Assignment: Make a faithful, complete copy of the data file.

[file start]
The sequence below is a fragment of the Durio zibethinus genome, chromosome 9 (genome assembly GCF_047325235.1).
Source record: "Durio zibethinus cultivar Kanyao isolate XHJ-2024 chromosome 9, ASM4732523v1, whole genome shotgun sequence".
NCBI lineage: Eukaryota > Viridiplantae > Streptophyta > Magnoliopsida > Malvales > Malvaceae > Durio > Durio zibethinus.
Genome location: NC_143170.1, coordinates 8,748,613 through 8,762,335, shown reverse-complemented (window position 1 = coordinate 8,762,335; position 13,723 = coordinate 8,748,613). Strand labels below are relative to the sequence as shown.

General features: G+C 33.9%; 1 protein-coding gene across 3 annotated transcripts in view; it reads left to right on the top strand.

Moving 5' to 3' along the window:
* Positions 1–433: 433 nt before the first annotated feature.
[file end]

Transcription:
The sequence below is a fragment of the Durio zibethinus genome, chromosome 9 (genome assembly GCF_047325235.1).
Source record: "Durio zibethinus cultivar Kanyao isolate XHJ-2024 chromosome 9, ASM4732523v1, whole genome shotgun sequence".
NCBI lineage: Eukaryota > Viridiplantae > Streptophyta > Magnoliopsida > Malvales > Malvaceae > Durio > Durio zibethinus.
Genome location: NC_143170.1, coordinates 8,748,613 through 8,762,335, shown reverse-complemented (window position 1 = coordinate 8,762,335; position 13,723 = coordinate 8,748,613). Strand labels below are relative to the sequence as shown.

General features: G+C 33.9%; 1 protein-coding gene across 3 annotated transcripts in view; it reads left to right on the top strand.

Moving 5' to 3' along the window:
* Positions 1–433: 433 nt before the first annotated feature.